My friend Cary who was with me on this trip sensed right away there was something not quite right about Augusto’s house and felt uncomfortable staying there.  He was uncomfortable surrounded by barbed wire.  It felt like a prison to him rather than a means to keep the criminals out.  But it was more than that.  I think Cary sensed something about the place that wasn’t quite right.  He always has had a strong sense of intuition like that.  The chaotic party that lasted three days was really fun … for a while.  But after the first 24 hours he felt like he just didn’t have a space to feel safe and secure.  I totally understood his decision to leave and go to a hotel.  Ironically, of all the places I have been to in Brazil, Salvador is the only place where I felt like I needed to be on my guard.  For a while I thought it was because I was so obviously a “gringa” but I think there is more.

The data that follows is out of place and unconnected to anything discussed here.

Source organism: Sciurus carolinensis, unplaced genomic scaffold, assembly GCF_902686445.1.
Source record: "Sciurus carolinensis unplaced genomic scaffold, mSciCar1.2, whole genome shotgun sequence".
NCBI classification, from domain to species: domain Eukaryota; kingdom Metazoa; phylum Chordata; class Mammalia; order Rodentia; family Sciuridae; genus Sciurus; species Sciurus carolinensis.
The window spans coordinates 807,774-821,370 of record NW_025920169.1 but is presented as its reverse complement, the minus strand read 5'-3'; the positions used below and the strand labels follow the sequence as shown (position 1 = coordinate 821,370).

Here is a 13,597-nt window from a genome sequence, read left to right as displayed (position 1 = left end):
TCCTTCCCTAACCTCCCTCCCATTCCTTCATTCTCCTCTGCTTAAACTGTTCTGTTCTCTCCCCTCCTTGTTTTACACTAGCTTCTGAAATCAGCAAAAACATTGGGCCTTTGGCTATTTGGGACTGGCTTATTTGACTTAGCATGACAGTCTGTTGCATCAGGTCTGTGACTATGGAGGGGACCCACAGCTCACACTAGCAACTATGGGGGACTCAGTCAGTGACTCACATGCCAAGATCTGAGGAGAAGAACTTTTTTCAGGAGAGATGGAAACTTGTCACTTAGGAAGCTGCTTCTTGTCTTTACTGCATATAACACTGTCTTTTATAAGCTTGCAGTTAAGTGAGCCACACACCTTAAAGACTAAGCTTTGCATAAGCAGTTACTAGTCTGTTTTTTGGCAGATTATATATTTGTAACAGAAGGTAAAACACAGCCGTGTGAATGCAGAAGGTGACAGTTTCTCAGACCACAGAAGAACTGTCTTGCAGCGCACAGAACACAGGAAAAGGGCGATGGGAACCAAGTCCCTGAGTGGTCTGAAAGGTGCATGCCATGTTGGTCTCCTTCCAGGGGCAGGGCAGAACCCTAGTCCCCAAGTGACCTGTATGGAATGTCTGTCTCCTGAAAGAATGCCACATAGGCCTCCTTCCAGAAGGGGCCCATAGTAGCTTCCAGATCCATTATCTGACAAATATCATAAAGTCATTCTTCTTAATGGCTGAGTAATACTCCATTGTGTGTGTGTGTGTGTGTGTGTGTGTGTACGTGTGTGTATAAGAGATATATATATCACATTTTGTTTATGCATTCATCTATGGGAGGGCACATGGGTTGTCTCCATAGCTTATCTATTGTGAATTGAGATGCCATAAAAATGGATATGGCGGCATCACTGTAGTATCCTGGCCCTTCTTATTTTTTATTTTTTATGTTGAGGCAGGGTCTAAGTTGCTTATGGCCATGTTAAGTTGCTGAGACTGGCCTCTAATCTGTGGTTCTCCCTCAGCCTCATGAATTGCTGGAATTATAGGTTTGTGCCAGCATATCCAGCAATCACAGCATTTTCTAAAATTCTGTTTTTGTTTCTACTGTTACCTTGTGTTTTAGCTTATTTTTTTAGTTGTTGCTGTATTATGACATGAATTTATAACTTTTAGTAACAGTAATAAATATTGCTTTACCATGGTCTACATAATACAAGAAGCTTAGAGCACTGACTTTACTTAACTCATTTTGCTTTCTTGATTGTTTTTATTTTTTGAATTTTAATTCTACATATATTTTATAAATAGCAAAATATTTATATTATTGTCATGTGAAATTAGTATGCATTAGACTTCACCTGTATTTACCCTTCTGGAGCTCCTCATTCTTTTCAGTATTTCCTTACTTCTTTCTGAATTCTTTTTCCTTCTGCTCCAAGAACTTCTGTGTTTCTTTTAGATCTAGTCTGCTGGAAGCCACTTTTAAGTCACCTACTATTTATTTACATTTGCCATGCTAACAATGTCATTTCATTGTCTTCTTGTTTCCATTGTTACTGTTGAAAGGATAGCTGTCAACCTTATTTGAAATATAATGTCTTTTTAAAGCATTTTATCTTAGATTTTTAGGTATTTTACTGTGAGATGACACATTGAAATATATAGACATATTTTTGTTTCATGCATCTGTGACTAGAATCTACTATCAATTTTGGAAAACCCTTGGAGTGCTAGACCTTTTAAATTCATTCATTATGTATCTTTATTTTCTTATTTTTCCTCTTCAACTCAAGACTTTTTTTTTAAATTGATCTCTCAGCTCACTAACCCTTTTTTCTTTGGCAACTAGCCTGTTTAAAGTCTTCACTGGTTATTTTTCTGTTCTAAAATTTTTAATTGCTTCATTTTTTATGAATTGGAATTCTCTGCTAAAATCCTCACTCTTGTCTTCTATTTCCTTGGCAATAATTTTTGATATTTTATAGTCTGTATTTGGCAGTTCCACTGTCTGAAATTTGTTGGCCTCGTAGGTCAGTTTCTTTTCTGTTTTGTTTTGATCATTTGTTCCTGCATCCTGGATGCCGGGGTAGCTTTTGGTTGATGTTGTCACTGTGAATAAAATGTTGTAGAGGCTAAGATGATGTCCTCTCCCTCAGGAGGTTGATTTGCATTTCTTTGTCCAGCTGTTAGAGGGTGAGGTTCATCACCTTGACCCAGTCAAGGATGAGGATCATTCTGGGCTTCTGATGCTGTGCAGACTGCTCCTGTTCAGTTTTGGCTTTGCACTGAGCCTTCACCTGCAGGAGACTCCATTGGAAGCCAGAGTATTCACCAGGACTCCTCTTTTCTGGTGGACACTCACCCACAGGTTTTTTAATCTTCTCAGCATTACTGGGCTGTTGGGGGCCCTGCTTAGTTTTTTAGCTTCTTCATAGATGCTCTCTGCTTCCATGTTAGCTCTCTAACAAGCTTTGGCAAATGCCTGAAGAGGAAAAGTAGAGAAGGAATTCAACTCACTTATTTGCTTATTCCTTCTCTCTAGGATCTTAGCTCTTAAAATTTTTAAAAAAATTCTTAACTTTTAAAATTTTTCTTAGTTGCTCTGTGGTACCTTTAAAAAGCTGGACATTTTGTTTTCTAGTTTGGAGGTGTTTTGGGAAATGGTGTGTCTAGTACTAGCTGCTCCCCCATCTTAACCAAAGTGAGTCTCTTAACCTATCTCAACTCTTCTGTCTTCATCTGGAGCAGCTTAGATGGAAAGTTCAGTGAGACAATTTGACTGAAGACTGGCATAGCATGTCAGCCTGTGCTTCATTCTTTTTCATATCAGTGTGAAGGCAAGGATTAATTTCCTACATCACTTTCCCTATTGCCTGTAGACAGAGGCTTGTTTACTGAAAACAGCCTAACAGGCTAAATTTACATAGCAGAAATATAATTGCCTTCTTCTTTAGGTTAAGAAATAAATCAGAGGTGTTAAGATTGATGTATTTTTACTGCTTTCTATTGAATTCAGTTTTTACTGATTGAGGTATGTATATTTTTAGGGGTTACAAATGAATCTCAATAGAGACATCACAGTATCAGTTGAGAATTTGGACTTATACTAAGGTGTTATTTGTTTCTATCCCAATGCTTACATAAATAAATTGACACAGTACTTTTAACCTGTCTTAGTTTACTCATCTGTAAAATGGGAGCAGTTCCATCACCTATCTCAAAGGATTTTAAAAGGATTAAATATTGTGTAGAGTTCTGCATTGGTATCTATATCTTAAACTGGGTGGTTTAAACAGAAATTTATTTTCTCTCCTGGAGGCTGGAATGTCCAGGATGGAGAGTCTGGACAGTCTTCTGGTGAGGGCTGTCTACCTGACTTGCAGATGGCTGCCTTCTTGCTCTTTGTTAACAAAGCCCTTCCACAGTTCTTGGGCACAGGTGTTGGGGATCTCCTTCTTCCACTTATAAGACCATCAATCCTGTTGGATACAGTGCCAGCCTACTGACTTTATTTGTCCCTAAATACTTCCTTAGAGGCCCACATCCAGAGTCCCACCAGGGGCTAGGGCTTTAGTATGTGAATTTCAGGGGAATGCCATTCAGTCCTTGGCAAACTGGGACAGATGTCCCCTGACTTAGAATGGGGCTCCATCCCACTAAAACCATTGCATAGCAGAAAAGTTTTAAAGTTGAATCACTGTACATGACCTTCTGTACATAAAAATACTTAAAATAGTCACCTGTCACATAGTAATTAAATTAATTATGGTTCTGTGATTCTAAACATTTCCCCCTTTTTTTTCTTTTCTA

During the three week workshop in 2008, I came to understand a little more about Augusto’s life in Bahia.  He had a family home in Cidade Nova that he helped build.  He took me there to visit on the first day of Carnaval at the end of our three week intensive.  Once again, everyone said it was “so dangerous” there.  But I felt like it was a warm, loving community.  Augusto took me up to the rooftop to see the view and told me how he had brought Eugenio Barba up there years ago.  Apparently Eugenio looked out over the chaotic rooftops in this makeshift, unzoned residential area and said “This is what the work is all about.  THIS is beautiful.”  It wasn’t a slum or a favela.  But you could tell that there was very little municipal zoning responsible for residential construction. It was controlled chaos.  Very active in its visual aesthetic.